After 207 years, Navy commandos’ wait continues

Navy commandos whose remains have languished in Libya for more than two centuries will have to wait at least a little longer after the Navy on Thursday blocked senators’ efforts to have their bodies brought back to the U.S.

The 13 commandos from the USS Intrepid died in 1804 in a failed raid on a pirate fleet in Tripoli's harbor, and their bodies washed up on shore and were fed to dogs before the remains were buried in two locations.

Sen. Dean Heller, Nevada Republican, at the urging of some of the commandos’ descendants had offered an amendment to the defense policy bill to have the Navy repatriate the remains.

But the Navy objected, arguing that Tripoli is a fitting resting place, and Sen. John McCain, Arizona Republican, blocked the amendment’s consideration.

Senator McCain is still reviewing the issue and has asked the Navy, the Defense POW/MIA Office and the Joint POW/MIA Accounting Command for their views on it,” said his spokesman, Brian Rogers.

The Navy told The Washington Times earlier this week that the crew was honored by a ceremony and procession in 1949 along the length of Tripoli’s waterfront. The chief of naval operations said in a memo that leaving the bodies there respects the service’s policy of honoring the final resting place of those lost in downed ships or aircraft.

However, those pushing for repatriation say the grave sites are in disrepair and that there’s precedent for bringing bodies home from foreign shores.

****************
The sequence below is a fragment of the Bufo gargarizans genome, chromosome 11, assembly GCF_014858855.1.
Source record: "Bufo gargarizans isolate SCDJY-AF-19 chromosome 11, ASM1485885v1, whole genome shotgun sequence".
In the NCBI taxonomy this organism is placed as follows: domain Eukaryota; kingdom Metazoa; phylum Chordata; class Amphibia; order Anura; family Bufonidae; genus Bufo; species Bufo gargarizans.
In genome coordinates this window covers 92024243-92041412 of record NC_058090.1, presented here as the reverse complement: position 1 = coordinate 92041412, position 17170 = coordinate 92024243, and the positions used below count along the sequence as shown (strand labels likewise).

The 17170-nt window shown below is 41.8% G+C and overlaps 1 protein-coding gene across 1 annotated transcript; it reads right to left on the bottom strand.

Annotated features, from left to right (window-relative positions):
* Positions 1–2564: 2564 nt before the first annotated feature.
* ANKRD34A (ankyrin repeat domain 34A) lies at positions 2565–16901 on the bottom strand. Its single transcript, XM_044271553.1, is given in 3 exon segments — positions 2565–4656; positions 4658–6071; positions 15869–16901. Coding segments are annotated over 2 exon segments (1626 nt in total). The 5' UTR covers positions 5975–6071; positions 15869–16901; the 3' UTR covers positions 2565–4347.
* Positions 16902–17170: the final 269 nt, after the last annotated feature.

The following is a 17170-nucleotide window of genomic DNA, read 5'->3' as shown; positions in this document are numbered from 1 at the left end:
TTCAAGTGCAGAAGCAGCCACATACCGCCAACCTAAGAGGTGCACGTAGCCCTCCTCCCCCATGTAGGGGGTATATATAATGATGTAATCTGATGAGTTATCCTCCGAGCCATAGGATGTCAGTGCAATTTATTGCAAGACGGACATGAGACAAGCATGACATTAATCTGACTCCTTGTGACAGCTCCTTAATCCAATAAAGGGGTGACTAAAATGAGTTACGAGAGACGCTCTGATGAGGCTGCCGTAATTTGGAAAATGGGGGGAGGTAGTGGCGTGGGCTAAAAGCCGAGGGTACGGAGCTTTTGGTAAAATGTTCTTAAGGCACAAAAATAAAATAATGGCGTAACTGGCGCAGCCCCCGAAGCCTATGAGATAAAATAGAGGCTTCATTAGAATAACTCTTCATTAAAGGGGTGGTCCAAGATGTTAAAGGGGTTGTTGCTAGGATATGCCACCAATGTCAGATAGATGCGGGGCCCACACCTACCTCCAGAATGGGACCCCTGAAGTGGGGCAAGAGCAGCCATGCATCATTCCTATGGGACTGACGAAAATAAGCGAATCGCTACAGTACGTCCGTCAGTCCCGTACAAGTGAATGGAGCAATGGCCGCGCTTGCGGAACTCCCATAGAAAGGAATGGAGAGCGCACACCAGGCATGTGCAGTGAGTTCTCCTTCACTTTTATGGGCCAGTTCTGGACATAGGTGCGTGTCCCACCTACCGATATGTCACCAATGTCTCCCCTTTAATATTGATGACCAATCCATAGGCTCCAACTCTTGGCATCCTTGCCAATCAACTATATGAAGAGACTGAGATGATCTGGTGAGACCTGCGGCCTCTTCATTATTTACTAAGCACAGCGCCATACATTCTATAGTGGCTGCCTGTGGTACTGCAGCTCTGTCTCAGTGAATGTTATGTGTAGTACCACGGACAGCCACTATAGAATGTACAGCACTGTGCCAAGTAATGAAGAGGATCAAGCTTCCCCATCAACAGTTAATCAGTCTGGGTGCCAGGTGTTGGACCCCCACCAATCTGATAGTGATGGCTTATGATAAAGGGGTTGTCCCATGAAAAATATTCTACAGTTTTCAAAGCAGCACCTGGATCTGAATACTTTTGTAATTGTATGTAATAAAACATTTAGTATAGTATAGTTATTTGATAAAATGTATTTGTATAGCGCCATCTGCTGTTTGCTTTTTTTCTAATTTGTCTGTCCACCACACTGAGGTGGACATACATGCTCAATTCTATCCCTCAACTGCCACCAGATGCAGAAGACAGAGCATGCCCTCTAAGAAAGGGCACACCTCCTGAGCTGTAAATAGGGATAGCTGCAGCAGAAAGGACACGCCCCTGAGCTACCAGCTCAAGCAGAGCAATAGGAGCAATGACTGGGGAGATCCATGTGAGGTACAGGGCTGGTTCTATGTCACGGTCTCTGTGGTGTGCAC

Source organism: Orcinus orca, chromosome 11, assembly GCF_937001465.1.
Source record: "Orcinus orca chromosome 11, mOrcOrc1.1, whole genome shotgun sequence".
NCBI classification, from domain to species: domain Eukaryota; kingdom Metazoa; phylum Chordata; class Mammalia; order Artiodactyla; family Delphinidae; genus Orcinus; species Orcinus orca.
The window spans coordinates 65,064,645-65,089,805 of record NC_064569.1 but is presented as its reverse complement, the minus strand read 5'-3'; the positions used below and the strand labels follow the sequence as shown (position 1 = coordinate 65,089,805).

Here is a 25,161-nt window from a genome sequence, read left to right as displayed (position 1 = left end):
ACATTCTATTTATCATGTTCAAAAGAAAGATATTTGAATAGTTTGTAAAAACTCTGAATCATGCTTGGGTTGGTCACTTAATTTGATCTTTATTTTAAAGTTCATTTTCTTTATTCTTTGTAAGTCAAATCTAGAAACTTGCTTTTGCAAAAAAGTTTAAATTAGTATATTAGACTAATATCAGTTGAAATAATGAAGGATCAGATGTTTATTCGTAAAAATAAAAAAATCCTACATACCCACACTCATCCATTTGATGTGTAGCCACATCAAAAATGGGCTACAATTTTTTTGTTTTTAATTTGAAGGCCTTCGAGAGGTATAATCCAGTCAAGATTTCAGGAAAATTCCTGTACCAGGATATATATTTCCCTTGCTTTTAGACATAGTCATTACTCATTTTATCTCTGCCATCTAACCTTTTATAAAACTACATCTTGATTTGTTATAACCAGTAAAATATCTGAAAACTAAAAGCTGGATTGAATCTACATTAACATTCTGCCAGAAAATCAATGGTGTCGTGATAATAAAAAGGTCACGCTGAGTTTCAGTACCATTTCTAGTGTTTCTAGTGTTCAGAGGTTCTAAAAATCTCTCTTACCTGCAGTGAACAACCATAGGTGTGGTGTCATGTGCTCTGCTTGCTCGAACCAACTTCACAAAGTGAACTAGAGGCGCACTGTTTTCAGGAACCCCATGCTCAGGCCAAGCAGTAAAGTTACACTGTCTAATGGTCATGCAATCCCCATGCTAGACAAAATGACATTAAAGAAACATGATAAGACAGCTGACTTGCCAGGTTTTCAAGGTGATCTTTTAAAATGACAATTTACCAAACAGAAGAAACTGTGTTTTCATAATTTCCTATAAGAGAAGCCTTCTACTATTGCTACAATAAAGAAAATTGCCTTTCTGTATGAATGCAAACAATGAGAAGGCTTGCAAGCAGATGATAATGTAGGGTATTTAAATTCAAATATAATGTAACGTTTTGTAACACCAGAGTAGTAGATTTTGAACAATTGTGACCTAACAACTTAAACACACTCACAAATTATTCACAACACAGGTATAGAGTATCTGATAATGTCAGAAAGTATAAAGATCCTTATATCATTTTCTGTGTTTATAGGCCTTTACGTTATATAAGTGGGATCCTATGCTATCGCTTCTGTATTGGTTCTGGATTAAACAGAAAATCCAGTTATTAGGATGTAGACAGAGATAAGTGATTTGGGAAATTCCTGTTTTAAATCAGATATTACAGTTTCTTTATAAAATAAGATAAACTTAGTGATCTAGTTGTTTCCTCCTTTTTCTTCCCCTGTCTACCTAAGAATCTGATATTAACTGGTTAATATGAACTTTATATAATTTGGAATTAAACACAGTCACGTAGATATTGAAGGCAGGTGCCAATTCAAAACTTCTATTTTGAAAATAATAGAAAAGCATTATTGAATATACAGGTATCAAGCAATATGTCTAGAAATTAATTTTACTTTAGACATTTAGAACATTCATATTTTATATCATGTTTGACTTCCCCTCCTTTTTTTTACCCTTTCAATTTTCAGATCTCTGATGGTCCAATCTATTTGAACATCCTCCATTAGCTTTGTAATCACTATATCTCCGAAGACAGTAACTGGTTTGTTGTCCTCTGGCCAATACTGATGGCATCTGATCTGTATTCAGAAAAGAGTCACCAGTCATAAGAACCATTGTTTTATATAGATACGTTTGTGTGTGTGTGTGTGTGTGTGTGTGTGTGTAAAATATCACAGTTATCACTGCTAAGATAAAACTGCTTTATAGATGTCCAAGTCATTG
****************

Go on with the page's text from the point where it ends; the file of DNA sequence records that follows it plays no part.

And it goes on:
The descendants had thought they had cleared the path for Mr. Heller’s repatriation amendment, including the consent of Mr. McCain, but said that was withdrawn at the end.

“We came real close. McCain told us time and time again he had no problem with the amendment, and then, at the last second, in the 11th hour, he pulled it,” said Michael Caputo, who is coordinating the Intrepid Project, which pushes for repatriation.

The Veterans of Foreign Wars and the American Legion both support repatriation.

Mr. Caputo said the Senate stalemate doesn’t end the matter.

The House already passed its version of the defense policy bill, and it included repatriation language. Now the House and Senate versions will have to be squared with each other, and Mr. Caputo said the families will ask the negotiators to keep the language in the final bill.

The commandos were part of President Jefferson’s war against the Barbary pirates, who terrorized shipping off the coast of North Africa in the early 1800s. The commandos died while on a stealth mission to infiltrate Tripoli's harbor and sail a flaming ship into the enemy fleet that lay anchored there, trying to destroy it and force the release of U.S. sailors whom the pirates held imprisoned on land.

Their ship, the USS Intrepid, caught fire prematurely, either by accident or because it was hit by a shot from the enemy, and all 13 men perished.

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